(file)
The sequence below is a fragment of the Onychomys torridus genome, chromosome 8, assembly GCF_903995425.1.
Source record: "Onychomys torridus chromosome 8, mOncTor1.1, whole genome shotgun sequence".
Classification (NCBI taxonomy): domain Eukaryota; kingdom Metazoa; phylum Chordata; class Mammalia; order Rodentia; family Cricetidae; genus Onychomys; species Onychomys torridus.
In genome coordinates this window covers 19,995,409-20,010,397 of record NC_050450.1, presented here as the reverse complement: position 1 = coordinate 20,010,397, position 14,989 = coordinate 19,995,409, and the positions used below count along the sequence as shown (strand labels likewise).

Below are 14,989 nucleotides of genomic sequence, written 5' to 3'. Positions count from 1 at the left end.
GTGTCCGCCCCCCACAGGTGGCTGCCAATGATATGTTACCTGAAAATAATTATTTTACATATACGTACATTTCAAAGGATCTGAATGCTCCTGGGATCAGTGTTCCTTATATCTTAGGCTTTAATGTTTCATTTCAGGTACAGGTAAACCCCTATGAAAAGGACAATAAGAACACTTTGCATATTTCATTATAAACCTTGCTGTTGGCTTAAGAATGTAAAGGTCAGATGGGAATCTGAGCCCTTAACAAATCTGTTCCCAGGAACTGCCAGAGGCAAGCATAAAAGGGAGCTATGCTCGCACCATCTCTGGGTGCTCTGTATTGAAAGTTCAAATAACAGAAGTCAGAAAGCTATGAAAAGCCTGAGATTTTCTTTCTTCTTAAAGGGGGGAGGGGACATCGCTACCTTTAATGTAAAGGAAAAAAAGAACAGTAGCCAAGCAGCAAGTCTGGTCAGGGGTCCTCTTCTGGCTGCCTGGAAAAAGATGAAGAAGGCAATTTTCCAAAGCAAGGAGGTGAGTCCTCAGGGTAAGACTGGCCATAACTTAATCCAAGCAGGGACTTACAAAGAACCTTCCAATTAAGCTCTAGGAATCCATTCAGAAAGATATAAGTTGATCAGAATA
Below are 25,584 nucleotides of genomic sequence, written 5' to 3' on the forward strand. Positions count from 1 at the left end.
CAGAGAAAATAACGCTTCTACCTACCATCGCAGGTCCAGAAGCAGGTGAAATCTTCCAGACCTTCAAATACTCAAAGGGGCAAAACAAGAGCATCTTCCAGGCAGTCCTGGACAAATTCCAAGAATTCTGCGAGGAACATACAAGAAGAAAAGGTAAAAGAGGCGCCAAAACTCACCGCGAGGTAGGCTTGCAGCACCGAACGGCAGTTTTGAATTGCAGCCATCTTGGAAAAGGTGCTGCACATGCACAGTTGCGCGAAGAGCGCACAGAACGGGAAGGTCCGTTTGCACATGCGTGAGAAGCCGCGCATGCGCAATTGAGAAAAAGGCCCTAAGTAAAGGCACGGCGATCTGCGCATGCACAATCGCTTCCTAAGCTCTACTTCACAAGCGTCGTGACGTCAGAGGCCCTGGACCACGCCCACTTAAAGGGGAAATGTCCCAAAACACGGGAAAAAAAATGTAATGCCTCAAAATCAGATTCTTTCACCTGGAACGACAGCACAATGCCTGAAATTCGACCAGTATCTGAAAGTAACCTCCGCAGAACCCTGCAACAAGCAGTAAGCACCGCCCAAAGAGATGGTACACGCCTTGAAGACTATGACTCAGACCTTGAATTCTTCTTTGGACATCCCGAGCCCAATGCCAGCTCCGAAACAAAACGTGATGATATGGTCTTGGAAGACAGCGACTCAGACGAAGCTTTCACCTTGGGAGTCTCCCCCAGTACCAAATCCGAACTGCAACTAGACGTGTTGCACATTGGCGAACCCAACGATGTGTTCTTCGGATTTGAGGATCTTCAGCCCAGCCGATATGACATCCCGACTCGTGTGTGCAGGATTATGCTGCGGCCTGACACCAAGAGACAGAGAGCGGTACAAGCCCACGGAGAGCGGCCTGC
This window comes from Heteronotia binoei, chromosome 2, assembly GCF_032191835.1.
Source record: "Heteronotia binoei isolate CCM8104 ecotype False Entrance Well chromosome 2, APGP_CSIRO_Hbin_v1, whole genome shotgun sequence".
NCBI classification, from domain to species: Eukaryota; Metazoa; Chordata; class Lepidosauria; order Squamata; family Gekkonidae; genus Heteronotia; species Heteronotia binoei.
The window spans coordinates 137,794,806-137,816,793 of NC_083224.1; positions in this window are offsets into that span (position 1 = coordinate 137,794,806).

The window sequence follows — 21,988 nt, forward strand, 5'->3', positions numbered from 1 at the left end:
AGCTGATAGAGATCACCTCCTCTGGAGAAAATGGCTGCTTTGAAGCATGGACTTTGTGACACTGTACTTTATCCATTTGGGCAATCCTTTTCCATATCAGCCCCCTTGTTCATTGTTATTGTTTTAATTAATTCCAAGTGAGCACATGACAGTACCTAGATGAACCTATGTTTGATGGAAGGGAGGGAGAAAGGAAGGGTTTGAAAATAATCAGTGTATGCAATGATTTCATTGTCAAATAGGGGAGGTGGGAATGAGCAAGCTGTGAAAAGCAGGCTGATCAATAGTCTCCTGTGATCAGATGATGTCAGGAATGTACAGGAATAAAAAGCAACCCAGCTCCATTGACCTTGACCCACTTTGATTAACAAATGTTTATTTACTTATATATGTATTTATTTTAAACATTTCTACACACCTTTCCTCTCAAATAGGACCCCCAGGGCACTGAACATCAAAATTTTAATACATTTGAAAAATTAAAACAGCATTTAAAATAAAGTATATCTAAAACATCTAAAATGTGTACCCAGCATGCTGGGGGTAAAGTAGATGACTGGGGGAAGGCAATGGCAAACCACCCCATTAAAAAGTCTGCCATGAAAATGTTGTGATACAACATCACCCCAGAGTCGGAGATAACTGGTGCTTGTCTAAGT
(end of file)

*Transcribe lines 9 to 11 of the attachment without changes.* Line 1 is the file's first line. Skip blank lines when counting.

This window comes from Heteronotia binoei, chromosome 2, assembly GCF_032191835.1.
Source record: "Heteronotia binoei isolate CCM8104 ecotype False Entrance Well chromosome 2, APGP_CSIRO_Hbin_v1, whole genome shotgun sequence".
NCBI classification, from domain to species: Eukaryota; Metazoa; Chordata; class Lepidosauria; order Squamata; family Gekkonidae; genus Heteronotia; species Heteronotia binoei.